EconomyFinancialHershey Mexico has been supporting the country's cocoa sector...

Hershey Mexico has been supporting the country's cocoa sector for 10 years

In Mexico, on September 2, the National Cocoa Day is celebrated. Hershey Mexico and its allies want to continue adding to the cocoa sector, which is why they will continue with their initiative to restore and care for Mexican cocoa.

It has been thanks to this project and the joint work of the three organizations that in the last 10 years they have renewed more than 500 hectares of cultivation and have delivered more than 500,000 cocoa plants. As a result, more than 1,200 producers in Chiapas have benefited.

Currently, the program has a total investment of more than 38 million pesos, it began in January 2012 when Hershey Mexico, Agroindustrias Unidas de Cacao (today ECOM Cacao) and the Fundación Cacao México, formed an alliance to trigger a program of (in the Soconusco area), which was strongly affected by the Moniliasis plague in 2007, causing havoc, diseases and losses of up to 90% of the production of certain plantations.

“Hershey Mexico celebrates 10 years working hand in hand with ECOM and Fundación Cacao México and it fills us with pride to see the changes we have achieved together,” said Mariana Carranza, director of Marketing for Hershey Mexico. The training of producers impacts 17 municipalities of Chiapas and managed to sign a link agreement with the Autonomous University of Chiapas (UNACH) that seeks to make young people aware of the importance of cocoa as a natural resource and as a source of economic development.

The “Hershey’s Cocoa Project” addresses four pillars

A technical team identified cocoa varieties that are resistant to Moniliasis, that preserve the endemic properties and flavors and that take less time to bear their first fruits. Subsequently, a nursery was established for the reproduction of these varieties and a team of agronomists was established that continues to work hand in hand with farmers to train in the best agricultural practices, ensuring that the results are reflected at the time of harvest. They always seek to follow more environmentally friendly processes and respect the traditions of the communities.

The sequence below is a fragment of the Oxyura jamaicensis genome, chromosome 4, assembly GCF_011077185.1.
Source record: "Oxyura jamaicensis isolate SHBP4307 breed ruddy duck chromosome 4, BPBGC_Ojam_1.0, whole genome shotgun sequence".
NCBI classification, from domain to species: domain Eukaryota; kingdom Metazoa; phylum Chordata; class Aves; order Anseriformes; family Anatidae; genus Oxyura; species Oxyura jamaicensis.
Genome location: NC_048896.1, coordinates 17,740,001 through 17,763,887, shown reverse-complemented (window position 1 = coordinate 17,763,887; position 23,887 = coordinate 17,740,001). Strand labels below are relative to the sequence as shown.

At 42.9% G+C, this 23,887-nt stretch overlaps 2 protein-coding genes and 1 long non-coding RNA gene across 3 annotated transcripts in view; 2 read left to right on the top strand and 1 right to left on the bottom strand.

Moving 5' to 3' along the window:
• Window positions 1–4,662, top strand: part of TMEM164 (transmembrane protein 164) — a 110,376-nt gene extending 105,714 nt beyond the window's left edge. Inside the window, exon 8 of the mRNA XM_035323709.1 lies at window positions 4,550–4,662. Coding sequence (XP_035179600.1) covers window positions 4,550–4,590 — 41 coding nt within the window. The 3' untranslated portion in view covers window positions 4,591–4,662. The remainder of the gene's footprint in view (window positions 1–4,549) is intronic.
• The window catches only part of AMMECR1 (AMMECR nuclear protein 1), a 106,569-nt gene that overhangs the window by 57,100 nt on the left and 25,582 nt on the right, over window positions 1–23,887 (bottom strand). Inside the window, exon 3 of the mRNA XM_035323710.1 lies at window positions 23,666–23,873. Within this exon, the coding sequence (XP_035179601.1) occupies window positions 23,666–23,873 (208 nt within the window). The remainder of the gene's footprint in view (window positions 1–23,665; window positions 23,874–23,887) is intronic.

There are four fundamental pillars:

  • It focuses on the prosperity of communities, follows up and pays attention to the needs of farmers.
  • It is focused on the preservation of ecosystems, promotes the diversification of crops.
  • It is oriented towards the empowerment of youth, to maintain traditions.
  • Try to expand knowledge to raise and promote the cocoa culture within the communities of the area.

With the signing of the contract renewal, Hershey Mexico and its allies reinforce their commitment to support the care of Mexican cocoa through actions that strengthen the social fabric of the communities and promote local employment sources.

“In these 10 years we had the opportunity to work the plantation that at the time was killed by the Moniliasis disease. He has been very important to us because of the technical support he has given us, making a difference in our crop because now we have greater production and profitability,” said Evelia, a cocoa producer in the municipality of Villa Comaltitlán in the State of Chiapas and a beneficiary of the Program.

Hershey Mexico is committed to promoting the preservation of traditions and strengthening the cocoa culture among new generations, in order to achieve an economic boost and a sustainable future.

Agrotechnology, a fundamental tool against hunger

AgTech seeks to improve efficiency, profitability and sustainability, while maintaining the highest levels of global food security, says Pedro López Sela.

The company that owns M&M's wants Mexicans to consume MORE chocolate per year

Mexico is one of the countries with the lowest per capita consumption of chocolate and the US company seeks to expand consumption occasions to collective moments.

Heat wave and drought are a "big threat" to Chinese crops

The Chinese Ministry of Agriculture is working on expanding the availability of water for crops, while in some areas of the country the thermometers have reached 45 degrees.

How drought in Europe puts global agriculture at risk

The affected countries, such as Spain, France, Italy and the Netherlands are applying cuts in the water supply to deal with this phenomenon.

Why are there fewer olives in Spain and mustard in France?

Last month was the driest-than-average month for joules, with record low rainfall, which is affecting agriculture.